In France, many people with limited mobility are in need of assistive upper-limb technical aids in order to carry out simple everyday tasks. Robotic assistance solutions already exist to help them but they are too expensive and not sufficiently suited to individual needs. In order to help these people become more independent, ORTHOPUS is launching the design of adaptable and modular robotic solutions.
Over 30,000 people in France and approximately 225,000 people in Europe are touched by neuromuscular diseases. These diseases, which are often progressive, can cause damaged or lost mobility of the limbs and muscle weakness.
To compensate for this limitation of mobility, several types of assistive aids already exist for the upper limb:
Dynamic arm supports that help relieve the weight of the arm, shoulders and back
Assistive robotic arms which are controlled by the user while performing movements in his/her place
The world market for assistive upper-limb robotic aids is covered by only a small number of players. Furthermore, the prices the companies charge are excessive and their solutions are badly refunded by national health care systems. The most popular assistive robotic arm costs nearly 55,000 Euros, rendering it inaccessible for most.
Robotics forms part of ORTHOPUS’ DNA because its founder David Gouaillier, and part of the R&D team, previously worked on NAO the humanoid robot.
When David and Pierre Freyssinet met in 2019, their encounter gave rise to the opportunity to put into motion a project to that end. Pierre, an investor in search of a company with a Social Economy approach, acquired a stake in ORTHOPUS’ capital with a powerful project: providing his nephew, with an assistive robotic arm.
Aware of the problems related to the availability of robotic arms on the market, Pierre was already working on an Open Source project with a team of voluntary makers!
Building on existing resources, ORTHOPUS took over the project to further the development of this robotic arm with the aim to design a certified medical solution and to open up access to it.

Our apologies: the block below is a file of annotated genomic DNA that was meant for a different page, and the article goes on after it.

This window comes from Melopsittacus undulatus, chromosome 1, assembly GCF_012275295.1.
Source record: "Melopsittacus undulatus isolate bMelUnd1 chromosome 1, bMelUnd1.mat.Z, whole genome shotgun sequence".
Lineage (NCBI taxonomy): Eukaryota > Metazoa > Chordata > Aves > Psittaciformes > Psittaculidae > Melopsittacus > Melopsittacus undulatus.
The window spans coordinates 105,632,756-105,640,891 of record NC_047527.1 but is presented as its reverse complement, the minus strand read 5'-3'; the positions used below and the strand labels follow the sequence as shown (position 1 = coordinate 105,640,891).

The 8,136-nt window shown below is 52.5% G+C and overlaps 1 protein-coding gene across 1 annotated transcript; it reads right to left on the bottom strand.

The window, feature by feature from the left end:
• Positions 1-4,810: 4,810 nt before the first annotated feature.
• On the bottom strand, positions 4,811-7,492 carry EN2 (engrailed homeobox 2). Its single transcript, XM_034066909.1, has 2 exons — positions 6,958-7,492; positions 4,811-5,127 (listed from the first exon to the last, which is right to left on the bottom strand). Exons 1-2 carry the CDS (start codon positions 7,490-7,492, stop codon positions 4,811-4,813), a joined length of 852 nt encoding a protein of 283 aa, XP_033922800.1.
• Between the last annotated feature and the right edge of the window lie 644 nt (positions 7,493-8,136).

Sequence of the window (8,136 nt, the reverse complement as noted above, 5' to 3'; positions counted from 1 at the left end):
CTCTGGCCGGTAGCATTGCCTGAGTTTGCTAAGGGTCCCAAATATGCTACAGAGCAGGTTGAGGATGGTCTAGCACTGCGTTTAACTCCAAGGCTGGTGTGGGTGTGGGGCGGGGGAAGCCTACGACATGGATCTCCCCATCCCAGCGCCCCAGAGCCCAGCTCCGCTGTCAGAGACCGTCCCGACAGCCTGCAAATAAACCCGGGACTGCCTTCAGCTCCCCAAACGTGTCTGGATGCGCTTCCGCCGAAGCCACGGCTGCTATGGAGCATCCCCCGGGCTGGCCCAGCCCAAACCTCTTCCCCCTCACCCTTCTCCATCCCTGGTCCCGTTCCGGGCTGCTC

The starting point of the project was the production of a prototype: an assistive robotic arm based on an Open Source robotic arm called Niryo One.
After several months of work in conjunction with Nicolas P, tester-user and keen technophile who is currently using an ORTHOPUS prototype. This prototype can be controlled via a smartphone using the joystick integrated into a wheelchair to perform everyday tasks.
Following these first trials, we discovered that the Nyrio arm did not meet the user’s needs in terms of power, size and safety and that further R&D was required. This observation gave birth to our ARMMS project.
In order to address the issue of accessibility and customisation (specific to each user) ORTHOPUS has developed a new solution: ARMMS (Architecture Robotique Modulaire pour la compensation du Membre Supérieur).
The innovative nature of our solution hinges on delivering a modular architecture based on various Open Source components which are adaptable and compatible with one another, as well as with market interfaces, thus making them easier to customise and reducing costs.
This architecture comprises the following:
– A range of servomotors comprising an electromagnetic motor, a speed reducer, an electronic board and a series of sensors which react to external stimulation
– A set of braces and tools that facilitate the interaction between the robotic aid and the user, by simply being adjusted to the patients’ body shape
– A central unit that is at the core of the modular architecture. It enables electrical, software and mechanical compatibility with wheelchairs and various existing user control interfaces (joysticks, mouth control, smartphone apps…)
– Mechanical connections that provide lightness and sturdiness and make it possible to design new architectures with one or several servomotors
Starting with these various components, we are developing three standard equipment solutions with increasing mechatronic complexity. We start our range of solutions by producing a dynamic arm support equipped with one servomotor (AT1X). We will then develop a device with two servomotors (AT2X) in order to, ultimately, produce an assistive robotic arm comprising six servomotors (AT6X).
By offering a technology which is both accessible and scalable, our ambition is to create a range of affordable and modular solutions capable of becoming “standards”
We have already started working on our first modular block: the Servomotor. Its development will last 12 months. We would like to, very quickly, offer our first dynamic arm support with a motorized axis (AT1X).
In order to successfully execute our projects, we are in partnership with AFM-Téléthon and ESEAN (Health facility dedicated to the follow-up and rehabilitation of children and teenagers based in Nantes), that will help us to better understand the needs of users in demand for this type of aid.
In addition to this valuable partnership, we are looking for partners to bring this project to fruition, particularly on the financial aspect. If you want to help ORTHOPUS and help support this challenge which focuses on health and solidarity, please contact us!